I sense much fear in you. Continuous integration and continuous deployment are missing one piece: continuous testing. Yes, we test the application a lot. Indeed, in a perfect world, we would be testing immediately after we compile. When we deploy onto a system test server when we deploy to a UAT server and even some testing when we deploy to production. Continuous testing means automated testing. If you do enough testing, at enough stages, an application change can go from the developer’s machine all the way into production without a single person manually testing the change.
And how does all this get done? Through automation and standardization.
We know that we need to automate things and continuous integration and continuous deployment give us an idea as to what we need to automate. But is simple automation going to be enough? If you automate a bad process, it’s still a bad process; it just gets done faster. We need to be more flexible, more … agile.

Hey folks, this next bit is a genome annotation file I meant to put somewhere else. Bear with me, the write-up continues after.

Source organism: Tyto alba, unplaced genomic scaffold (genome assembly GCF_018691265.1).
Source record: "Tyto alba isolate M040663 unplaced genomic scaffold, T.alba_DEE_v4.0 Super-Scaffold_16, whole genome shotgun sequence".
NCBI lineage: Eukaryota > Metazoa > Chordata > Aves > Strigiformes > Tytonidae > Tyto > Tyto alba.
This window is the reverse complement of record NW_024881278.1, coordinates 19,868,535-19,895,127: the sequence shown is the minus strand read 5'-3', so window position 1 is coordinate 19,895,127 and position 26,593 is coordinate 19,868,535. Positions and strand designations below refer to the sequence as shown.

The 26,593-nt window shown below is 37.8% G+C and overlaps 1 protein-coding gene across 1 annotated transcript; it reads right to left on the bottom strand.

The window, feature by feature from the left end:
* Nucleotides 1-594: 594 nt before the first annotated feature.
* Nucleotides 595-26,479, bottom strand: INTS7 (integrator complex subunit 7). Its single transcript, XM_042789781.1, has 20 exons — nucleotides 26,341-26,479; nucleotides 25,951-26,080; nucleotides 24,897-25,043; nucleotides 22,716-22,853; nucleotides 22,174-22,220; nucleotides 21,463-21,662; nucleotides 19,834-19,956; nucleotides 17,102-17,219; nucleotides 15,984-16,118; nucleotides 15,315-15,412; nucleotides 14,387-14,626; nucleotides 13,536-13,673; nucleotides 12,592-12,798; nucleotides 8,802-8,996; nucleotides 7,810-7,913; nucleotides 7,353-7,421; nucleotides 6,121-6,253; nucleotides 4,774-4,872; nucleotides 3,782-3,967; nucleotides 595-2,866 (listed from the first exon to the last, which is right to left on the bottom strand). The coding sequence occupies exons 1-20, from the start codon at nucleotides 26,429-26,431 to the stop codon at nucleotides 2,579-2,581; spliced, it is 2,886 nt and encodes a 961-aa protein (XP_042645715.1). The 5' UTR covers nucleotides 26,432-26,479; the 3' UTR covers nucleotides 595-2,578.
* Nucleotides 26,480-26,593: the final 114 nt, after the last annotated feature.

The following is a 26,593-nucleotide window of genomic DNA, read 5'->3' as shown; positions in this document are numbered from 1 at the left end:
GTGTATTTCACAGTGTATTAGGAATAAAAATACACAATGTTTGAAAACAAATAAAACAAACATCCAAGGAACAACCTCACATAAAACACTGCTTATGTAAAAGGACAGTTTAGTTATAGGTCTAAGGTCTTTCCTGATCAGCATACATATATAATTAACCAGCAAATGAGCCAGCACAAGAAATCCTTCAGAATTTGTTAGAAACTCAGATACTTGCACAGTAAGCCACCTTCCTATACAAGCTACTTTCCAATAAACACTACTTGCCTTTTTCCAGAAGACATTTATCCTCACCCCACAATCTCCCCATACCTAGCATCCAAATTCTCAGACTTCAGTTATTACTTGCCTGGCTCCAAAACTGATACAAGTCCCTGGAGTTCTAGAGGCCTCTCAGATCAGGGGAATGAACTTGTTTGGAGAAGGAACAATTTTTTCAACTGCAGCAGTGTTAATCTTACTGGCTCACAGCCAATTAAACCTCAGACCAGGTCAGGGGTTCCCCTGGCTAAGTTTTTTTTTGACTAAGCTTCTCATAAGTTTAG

Industrialize software and service delivery for speed and responsiveness. Industrialize so that developers can devote their energy to creating customer valua and discovering new opportunities and needs – all at a fast pace. Adoption of modern application delivery practices, continuous integration and delivery, and DevOps – depends on this industrialization.
Forrester: Reforming AD&D Organizations for Customer Obsession: The Three Models, December 23, 2016.